Cultured pearls produced from the Akoya oyster from Japan are called Akoya Pearl; this term refers specifically to a Japanese saltwater cultured pearl. The Japanese Akoya cultured pearls are round and oval to semi-baroque in shapes with natural colors of white, rose, and light-golden; ranging in sizes typically from 2mm-19mm.
The second most important saltwater producing mollusk is the giant conch, Strombus Gigas. Conch pearls produced from this shell have an opaque, naturally vivid pink color and are extremely rare. Orange pearls, called Melo, have a similar appearance to the conch pearl except for color are unique to the Malaysian, Myna Marian and Vietnamese waters.
Pearls cultivated from the waters of Tahiti are known as Black Tahitian Pearls. Not a true black, they are shades of grey to dark gunmetal blue with overtones of green, pink, lavender and brown. A lustrous black pearl should look metallic, with very few to no blemishes. Tahitian pearls range in sizes of 7mm to 30mm in shapes of round to baroque; round being the most valuable. Natural colors of the cultured Tahitian pearl should not be confused with the dyed black pearls from China.
Pearls found at random by divers are Natural Pearls. Natural pearls of the finest quality are from the Persian Gulf are traditionally called Oriental Pearls. Natural pearls have been found in the Gulf of Manaar, Red Sea, India, Australia, South Sea Islands of Micronesia and Polynesia, Japan, Venezuela, Gulf of Mexico, Panama, Pacific coastline.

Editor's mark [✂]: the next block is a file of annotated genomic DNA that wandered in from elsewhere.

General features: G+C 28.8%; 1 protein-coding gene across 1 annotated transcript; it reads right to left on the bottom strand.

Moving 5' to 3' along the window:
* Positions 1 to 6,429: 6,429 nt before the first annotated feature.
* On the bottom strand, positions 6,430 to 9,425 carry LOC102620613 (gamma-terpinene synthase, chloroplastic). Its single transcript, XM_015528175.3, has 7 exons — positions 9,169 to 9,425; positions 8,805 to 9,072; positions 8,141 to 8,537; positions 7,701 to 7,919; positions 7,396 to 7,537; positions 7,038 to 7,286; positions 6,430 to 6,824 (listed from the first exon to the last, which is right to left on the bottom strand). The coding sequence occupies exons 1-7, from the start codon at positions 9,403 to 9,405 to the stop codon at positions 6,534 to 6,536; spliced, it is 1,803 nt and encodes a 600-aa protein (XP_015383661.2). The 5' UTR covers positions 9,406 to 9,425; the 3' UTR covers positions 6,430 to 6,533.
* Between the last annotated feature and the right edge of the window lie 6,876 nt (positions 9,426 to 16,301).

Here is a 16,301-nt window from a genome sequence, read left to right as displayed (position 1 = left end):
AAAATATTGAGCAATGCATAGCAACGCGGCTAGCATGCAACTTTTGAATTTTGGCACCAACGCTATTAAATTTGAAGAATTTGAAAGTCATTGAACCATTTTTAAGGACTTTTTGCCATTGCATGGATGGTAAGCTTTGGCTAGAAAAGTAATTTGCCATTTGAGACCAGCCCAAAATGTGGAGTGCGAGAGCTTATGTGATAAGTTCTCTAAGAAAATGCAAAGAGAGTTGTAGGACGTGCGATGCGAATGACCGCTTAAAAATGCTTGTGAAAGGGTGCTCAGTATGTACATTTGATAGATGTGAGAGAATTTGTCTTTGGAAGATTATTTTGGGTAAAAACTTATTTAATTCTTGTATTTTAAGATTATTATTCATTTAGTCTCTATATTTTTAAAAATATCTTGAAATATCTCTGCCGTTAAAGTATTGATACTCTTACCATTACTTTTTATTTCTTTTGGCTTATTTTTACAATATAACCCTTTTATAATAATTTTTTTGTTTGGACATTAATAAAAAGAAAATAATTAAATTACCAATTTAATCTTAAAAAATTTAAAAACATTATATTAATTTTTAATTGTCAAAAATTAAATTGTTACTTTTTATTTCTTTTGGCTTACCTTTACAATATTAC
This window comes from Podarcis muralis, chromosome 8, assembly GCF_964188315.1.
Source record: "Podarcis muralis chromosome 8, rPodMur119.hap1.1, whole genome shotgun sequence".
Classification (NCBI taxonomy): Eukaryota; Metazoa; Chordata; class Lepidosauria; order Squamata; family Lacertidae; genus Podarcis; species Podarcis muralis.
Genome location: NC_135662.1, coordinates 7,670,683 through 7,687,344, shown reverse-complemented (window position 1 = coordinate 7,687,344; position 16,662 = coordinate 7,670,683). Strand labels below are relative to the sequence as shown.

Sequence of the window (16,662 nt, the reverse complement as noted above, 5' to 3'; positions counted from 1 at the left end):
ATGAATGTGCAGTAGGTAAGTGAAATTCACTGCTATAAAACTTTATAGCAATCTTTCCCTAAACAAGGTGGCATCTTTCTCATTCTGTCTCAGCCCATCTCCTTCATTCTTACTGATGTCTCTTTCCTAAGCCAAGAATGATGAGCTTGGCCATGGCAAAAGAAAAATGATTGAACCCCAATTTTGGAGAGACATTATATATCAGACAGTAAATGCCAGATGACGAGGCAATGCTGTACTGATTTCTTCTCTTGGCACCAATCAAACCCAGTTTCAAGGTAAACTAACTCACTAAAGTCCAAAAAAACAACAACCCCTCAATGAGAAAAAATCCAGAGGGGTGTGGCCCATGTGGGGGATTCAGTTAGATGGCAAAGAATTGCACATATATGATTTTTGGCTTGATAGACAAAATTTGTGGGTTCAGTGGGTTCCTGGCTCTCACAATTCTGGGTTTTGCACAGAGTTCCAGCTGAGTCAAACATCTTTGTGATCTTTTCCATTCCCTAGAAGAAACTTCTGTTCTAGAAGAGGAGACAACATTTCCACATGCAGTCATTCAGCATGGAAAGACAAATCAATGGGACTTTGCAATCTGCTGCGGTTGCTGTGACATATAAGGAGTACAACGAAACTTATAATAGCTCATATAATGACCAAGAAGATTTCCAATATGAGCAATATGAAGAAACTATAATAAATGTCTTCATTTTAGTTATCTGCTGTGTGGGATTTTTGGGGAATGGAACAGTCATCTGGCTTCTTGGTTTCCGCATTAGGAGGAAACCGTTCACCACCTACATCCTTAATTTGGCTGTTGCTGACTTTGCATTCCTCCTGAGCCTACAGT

Natural Pearls maintained a high value because of their scarcity prior to pearl culturing. Cartier Jeweler frequently tells the famous story relating to the value of pearls. In 1910, Mrs. Morton Plant sold her fabulous mansion at 52nd street and 5th Ave. in New York to Cartier for a strand of pearls worth one million dollars. Cartier still operates their store from the Plant mansion today.
Tahitian pearls are round, semi-round, drop, button, baroque and circle (rings around the pearl). South Sea pearls are round, semi round, circle and baroque.
Freshwater pearls are mostly baroque and come in endless varieties of shapes, often flat as rather than spherical. Chinese freshwater pearls are dyed or treated to give a range of colors which may be confused as natural Tahitian or Golden South Sea pearls so it's very important to purchase from a Gemologist or trusted jeweler.
Mabe pearls are a cultured blister pearl with a round top and tend to be very delicate. A blister pearl is a natural or cultured pearl that is attached to the surface of the shell, when they are removed from the shell they are flat on one side and covered in nacre on the top.
Seed pearls are very small natural pearls usually 2mm round. Keshi pearls are a byproduct of the oyster, a small pearl that can form in the muscle of the oyster in addition to the cultured pearl. They can be flat, oval, odd-shaped and usually has a poor luster quality.
Pearls are graded according to size, color, luster, surface blemishes and shapes. Some pearl companies have their own system of grading. For example, AAAA identifies the top quality pearl to A for the lowest quality. There is no universal set of grading standards and the A system is very subjective. Buying pearls from a Gemologist is recommended.